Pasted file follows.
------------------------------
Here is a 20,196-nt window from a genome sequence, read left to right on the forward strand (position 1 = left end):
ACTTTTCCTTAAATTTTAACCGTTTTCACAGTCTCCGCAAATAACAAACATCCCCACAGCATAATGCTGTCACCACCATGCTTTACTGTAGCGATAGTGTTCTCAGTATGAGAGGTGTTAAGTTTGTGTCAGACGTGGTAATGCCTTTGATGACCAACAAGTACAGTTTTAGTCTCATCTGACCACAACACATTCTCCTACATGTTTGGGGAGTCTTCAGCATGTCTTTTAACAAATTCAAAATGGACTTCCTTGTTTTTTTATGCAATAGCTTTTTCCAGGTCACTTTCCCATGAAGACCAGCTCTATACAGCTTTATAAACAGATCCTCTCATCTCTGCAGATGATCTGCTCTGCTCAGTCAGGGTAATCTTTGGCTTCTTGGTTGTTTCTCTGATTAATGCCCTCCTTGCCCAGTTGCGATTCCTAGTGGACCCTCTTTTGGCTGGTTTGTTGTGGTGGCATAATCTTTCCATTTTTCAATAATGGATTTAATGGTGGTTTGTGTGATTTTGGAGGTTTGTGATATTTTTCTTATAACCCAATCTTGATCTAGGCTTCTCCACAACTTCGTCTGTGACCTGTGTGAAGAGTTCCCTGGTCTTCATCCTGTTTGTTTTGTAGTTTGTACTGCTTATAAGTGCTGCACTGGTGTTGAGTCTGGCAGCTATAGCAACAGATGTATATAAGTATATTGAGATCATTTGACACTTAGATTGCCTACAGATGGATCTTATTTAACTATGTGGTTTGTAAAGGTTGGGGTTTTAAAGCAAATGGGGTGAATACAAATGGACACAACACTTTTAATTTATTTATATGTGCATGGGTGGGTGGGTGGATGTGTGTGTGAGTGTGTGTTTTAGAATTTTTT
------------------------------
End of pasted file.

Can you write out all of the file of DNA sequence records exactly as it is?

Here is a 20,196-nt window from a genome sequence, read left to right on the forward strand (position 1 = left end):
ACTTTTCCTTAAATTTTAACCGTTTTCACAGTCTCCGCAAATAACAAACATCCCCACAGCATAATGCTGTCACCACCATGCTTTACTGTAGCGATAGTGTTCTCAGTATGAGAGGTGTTAAGTTTGTGTCAGACGTGGTAATGCCTTTGATGACCAACAAGTACAGTTTTAGTCTCATCTGACCACAACACATTCTCCTACATGTTTGGGGAGTCTTCAGCATGTCTTTTAACAAATTCAAAATGGACTTCCTTGTTTTTTTATGCAATAGCTTTTTCCAGGTCACTTTCCCATGAAGACCAGCTCTATACAGCTTTATAAACAGATCCTCTCATCTCTGCAGATGATCTGCTCTGCTCAGTCAGGGTAATCTTTGGCTTCTTGGTTGTTTCTCTGATTAATGCCCTCCTTGCCCAGTTGCGATTCCTAGTGGACCCTCTTTTGGCTGGTTTGTTGTGGTGGCATAATCTTTCCATTTTTCAATAATGGATTTAATGGTGGTTTGTGTGATTTTGGAGGTTTGTGATATTTTTCTTATAACCCAATCTTGATCTAGGCTTCTCCACAACTTCGTCTGTGACCTGTGTGAAGAGTTCCCTGGTCTTCATCCTGTTTGTTTTGTAGTTTGTACTGCTTATAAGTGCTGCACTGGTGTTGAGTCTGGCAGCTATAGCAACAGATGTATATAAGTATATTGAGATCATTTGACACTTAGATTGCCTACAGATGGATCTTATTTAACTATGTGGTTTGTAAAGGTTGGGGTTTTAAAGCAAATGGGGTGAATACAAATGGACACAACACTTTTAATTTATTTATATGTGCATGGGTGGGTGGGTGGATGTGTGTGTGAGTGTGTGTTTTAGAATTTTTT